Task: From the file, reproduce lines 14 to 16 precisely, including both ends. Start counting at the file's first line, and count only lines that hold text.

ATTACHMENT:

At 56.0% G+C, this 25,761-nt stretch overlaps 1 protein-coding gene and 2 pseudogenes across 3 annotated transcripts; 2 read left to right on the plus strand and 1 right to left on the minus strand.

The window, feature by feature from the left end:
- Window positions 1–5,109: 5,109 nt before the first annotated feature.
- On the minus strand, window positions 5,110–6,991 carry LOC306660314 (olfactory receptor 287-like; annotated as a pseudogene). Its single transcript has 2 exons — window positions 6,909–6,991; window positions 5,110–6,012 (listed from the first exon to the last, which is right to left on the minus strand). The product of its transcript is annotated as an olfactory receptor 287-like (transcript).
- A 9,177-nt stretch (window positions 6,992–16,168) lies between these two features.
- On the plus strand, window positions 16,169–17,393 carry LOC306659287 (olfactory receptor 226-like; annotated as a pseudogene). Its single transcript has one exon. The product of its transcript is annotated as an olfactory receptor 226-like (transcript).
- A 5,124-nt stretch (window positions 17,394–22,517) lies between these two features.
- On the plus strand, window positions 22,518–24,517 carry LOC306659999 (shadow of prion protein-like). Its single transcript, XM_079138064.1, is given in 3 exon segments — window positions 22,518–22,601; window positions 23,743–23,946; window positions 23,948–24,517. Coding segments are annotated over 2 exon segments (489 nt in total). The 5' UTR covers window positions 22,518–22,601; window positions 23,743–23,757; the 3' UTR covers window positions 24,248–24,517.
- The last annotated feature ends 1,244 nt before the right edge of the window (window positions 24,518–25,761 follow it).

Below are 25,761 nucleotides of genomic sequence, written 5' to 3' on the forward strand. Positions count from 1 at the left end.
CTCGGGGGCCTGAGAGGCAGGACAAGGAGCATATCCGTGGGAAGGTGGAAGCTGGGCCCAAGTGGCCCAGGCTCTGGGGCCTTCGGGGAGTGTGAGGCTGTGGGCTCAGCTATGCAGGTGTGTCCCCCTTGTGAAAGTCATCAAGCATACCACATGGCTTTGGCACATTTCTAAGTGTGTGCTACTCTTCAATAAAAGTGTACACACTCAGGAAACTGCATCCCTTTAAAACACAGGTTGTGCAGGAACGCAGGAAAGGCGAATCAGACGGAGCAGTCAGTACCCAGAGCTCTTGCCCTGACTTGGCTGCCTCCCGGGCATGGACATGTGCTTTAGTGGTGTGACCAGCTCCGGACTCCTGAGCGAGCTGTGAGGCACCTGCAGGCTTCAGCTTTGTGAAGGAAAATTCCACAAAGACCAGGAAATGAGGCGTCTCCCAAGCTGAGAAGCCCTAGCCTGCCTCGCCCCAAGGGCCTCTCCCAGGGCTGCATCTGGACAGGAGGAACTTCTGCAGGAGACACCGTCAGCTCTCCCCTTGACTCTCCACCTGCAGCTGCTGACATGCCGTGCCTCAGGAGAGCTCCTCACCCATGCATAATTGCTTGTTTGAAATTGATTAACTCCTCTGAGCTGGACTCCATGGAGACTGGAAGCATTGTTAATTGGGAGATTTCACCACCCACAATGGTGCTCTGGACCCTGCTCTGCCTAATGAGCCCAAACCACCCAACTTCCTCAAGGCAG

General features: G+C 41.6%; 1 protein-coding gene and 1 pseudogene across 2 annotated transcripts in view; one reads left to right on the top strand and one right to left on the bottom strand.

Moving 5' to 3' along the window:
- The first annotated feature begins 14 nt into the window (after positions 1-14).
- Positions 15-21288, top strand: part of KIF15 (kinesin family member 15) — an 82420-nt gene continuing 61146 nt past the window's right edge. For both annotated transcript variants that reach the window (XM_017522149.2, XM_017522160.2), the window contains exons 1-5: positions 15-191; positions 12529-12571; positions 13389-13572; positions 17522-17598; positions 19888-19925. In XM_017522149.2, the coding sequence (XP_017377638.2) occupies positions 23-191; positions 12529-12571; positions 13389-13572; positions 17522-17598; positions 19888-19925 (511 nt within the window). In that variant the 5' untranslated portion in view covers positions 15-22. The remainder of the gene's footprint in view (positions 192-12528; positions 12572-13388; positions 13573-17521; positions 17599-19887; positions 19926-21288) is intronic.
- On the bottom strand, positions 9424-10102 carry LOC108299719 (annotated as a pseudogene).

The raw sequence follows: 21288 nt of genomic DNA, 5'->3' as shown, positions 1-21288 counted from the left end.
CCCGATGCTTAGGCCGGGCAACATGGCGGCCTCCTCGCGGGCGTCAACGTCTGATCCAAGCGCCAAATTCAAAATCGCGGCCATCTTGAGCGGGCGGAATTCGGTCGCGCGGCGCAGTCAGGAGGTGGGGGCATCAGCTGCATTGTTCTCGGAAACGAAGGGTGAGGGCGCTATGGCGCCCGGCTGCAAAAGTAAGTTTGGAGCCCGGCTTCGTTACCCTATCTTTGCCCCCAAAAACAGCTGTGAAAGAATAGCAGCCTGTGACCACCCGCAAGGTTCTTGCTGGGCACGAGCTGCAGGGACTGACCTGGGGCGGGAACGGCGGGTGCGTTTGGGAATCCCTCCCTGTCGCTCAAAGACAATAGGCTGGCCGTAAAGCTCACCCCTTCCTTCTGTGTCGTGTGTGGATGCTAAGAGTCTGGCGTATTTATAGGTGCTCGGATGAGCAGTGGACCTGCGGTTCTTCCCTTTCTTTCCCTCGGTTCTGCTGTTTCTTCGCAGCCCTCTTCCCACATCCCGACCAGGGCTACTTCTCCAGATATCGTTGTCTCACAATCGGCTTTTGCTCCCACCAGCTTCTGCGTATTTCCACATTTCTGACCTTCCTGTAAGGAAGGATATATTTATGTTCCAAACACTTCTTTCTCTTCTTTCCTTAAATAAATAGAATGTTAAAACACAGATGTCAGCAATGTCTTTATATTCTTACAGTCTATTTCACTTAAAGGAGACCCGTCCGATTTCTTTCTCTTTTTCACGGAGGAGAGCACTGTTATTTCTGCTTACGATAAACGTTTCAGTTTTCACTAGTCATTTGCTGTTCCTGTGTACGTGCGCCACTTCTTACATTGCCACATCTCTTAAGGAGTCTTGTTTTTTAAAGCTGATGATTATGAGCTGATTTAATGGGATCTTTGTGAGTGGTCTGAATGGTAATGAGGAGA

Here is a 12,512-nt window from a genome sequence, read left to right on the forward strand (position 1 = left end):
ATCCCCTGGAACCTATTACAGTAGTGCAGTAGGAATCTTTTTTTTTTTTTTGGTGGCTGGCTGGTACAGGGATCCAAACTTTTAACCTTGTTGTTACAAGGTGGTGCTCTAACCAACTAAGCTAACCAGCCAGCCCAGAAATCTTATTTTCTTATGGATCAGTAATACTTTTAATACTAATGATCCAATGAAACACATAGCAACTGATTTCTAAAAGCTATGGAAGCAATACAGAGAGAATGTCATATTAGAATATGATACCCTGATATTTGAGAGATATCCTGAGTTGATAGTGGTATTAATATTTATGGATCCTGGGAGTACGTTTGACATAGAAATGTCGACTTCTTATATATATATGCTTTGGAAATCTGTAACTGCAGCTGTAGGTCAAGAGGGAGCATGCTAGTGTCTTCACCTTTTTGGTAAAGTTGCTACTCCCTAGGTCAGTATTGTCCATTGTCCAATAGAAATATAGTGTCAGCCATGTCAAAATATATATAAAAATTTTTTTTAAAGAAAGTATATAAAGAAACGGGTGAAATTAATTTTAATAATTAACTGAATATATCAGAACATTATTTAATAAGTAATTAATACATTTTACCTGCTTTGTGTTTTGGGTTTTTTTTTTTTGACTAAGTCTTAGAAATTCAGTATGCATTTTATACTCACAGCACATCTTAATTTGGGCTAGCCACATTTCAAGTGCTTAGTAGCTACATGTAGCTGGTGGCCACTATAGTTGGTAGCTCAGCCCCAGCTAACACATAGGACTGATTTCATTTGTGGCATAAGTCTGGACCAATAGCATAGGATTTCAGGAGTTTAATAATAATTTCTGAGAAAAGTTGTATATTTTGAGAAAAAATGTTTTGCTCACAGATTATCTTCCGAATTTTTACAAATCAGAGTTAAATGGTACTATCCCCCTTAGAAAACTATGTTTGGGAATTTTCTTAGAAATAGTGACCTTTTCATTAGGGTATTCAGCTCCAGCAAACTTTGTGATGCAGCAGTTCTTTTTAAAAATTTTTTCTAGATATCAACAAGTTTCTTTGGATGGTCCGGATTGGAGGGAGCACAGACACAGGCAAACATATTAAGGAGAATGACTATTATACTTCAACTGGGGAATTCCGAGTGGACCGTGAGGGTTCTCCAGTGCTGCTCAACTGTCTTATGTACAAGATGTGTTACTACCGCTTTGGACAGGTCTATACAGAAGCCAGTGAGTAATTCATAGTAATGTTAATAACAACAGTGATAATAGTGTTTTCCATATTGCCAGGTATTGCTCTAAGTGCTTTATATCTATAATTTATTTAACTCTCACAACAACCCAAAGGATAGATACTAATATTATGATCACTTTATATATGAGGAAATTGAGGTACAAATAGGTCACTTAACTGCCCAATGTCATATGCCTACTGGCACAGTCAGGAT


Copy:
- The first annotated feature begins 14 nt into the window (after positions 1-14).
- Positions 15-21288, top strand: part of KIF15 (kinesin family member 15) — an 82420-nt gene continuing 61146 nt past the window's right edge. For both annotated transcript variants that reach the window (XM_017522149.2, XM_017522160.2), the window contains exons 1-5: positions 15-191; positions 12529-12571; positions 13389-13572; positions 17522-17598; positions 19888-19925. In XM_017522149.2, the coding sequence (XP_017377638.2) occupies positions 23-191; positions 12529-12571; positions 13389-13572; positions 17522-17598; positions 19888-19925 (511 nt within the window). In that variant the 5' untranslated portion in view covers positions 15-22. The remainder of the gene's footprint in view (positions 192-12528; positions 12572-13388; positions 13573-17521; positions 17599-19887; positions 19926-21288) is intronic.
- On the bottom strand, positions 9424-10102 carry LOC108299719 (annotated as a pseudogene).